Children as young as five were taken from home by force, pulled away from their parents, packed off to boarding schools where food was scarce and fear was constant and children were punished for speaking their own languages. There was very little government supervision of these schools and no parents showing up daily to see how their kids were faring. With unchecked power went unchecked cruelty. Weren’t these children inferior? What did it matter if they ended up in a small grave. There was rampant sexual abuse, physical abuse, mental suffering, starvation, medical experiments and untreated diseases, and many, many deaths. The Commission found at least 6000 out of 150,000 children who endured these schools died, a figure totally out of whack with death rates in the rest of Canada. The few officials who visited these schools found rampant TB and other pernicious diseases and practices. They raised these issues with governments of the day, but the governments ignored them. Why? Because it could. These people were described by science as inferior to whites. The IQ tests said so, didn't they? And of course, imprisoned on their reservations as a never-enfranchised minority, native people had no political power to change any of it.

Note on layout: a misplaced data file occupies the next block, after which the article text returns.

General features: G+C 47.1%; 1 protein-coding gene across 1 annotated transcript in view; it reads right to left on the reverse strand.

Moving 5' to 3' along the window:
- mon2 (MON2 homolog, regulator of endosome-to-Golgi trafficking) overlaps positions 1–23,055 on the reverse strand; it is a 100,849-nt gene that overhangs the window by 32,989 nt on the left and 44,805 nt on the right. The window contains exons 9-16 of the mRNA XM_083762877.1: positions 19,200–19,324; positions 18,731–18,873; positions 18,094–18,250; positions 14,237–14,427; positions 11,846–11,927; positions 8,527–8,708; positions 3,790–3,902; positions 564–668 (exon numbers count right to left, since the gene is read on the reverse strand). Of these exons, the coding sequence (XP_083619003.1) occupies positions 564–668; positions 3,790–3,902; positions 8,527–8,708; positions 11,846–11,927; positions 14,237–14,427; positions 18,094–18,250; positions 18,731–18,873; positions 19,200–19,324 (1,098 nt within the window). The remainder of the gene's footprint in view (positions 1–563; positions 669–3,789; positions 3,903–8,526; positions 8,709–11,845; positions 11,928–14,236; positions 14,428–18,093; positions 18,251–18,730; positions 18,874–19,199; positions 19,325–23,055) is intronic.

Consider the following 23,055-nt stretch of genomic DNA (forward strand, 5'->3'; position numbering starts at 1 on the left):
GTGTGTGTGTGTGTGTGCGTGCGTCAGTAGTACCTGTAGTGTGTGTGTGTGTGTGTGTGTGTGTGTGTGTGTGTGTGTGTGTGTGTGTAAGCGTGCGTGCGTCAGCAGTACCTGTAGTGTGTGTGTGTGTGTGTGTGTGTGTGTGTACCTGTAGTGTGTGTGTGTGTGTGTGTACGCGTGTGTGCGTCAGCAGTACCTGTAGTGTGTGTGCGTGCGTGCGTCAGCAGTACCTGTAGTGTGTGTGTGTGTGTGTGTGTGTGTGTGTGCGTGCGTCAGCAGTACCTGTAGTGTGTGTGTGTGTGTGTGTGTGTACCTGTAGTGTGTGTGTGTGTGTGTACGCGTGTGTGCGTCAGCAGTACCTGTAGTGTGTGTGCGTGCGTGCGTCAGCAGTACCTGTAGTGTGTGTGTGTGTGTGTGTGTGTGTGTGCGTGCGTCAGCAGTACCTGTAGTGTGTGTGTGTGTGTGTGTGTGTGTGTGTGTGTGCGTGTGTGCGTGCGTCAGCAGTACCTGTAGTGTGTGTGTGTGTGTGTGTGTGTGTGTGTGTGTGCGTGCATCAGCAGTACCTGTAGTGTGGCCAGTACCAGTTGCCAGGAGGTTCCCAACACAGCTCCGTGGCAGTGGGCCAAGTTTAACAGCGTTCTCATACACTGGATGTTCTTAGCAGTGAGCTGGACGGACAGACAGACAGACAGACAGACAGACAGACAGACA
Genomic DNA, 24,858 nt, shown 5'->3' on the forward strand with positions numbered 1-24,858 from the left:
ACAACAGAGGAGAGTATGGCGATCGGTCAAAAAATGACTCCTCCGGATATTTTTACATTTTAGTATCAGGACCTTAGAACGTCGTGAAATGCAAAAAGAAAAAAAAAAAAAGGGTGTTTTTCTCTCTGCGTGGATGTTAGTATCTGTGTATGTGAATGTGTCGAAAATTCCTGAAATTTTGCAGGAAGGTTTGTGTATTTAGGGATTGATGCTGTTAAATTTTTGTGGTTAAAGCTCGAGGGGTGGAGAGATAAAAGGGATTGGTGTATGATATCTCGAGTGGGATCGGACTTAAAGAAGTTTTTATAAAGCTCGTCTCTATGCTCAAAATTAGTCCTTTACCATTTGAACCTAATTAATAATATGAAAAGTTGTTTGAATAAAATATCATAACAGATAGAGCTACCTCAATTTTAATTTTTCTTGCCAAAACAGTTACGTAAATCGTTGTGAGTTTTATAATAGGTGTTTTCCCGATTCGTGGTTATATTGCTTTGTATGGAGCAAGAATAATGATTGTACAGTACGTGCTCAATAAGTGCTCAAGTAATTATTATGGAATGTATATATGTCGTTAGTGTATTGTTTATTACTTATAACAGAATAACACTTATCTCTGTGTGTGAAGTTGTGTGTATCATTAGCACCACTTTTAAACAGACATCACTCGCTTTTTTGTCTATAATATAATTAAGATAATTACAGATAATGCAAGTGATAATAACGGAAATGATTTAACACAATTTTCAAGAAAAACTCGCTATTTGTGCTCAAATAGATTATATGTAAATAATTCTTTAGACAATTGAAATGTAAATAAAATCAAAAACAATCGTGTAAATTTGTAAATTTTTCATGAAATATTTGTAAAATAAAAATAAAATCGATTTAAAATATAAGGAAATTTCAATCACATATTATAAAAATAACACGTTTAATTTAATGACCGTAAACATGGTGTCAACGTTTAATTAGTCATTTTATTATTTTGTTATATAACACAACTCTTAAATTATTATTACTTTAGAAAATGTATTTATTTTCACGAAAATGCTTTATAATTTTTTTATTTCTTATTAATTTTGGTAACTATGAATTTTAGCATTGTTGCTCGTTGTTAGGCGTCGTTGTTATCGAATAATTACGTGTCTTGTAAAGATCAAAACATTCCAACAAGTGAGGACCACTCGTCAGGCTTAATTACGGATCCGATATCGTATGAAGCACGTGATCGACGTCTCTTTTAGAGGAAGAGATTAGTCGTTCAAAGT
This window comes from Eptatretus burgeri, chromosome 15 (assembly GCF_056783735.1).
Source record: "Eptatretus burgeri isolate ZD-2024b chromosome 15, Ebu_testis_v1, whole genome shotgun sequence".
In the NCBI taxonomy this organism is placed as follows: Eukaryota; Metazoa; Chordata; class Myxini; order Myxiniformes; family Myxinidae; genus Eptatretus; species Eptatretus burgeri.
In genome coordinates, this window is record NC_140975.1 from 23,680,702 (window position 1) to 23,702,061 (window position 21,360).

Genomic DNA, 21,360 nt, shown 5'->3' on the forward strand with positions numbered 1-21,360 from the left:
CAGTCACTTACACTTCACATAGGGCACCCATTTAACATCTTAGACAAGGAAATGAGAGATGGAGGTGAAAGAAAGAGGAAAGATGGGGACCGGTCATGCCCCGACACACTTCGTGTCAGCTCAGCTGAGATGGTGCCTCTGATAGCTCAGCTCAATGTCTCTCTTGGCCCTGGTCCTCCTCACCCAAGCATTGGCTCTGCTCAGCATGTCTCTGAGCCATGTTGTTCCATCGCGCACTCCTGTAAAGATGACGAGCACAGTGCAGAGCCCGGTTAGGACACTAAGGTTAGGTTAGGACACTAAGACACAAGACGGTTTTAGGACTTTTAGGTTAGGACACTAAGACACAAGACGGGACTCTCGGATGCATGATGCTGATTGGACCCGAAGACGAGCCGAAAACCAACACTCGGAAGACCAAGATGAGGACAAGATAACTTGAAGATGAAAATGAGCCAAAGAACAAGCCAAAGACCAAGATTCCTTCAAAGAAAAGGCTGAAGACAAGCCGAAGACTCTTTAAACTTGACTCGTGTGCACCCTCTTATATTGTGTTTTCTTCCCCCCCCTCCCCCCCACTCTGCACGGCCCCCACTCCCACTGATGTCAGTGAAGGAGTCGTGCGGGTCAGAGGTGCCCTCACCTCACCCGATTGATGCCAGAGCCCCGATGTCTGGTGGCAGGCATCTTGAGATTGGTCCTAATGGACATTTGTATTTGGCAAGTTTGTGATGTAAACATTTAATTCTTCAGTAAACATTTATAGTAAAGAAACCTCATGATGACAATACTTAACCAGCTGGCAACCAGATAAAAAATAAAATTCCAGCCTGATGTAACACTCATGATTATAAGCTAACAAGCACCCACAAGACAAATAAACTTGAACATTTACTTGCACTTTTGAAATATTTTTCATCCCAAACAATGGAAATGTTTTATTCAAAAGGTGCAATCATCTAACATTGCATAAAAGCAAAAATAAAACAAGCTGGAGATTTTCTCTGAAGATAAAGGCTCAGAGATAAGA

This week, the Chief Justice of the Supreme Court of Canada also used the word cultural genocide to describe what has gone on in this country. You'll hear the phrase a lot in the days and years to come because it is the truth, and the truth has been finally been written down in black and white and published. Though we have examined these issues many times in the past, though the government has apologized for these deeds as part of a class action lawsuit settlement, though churches have been bankrupted for their failures to reign in their missionaries, this is the first time Canadians, as opposed to the Canadian government, will be presented with some of the vast documentary record detailing who did what and to whom. This is the first time we have had to face exactly what was done in our name, exactly what we have to apologize for and somehow fix it.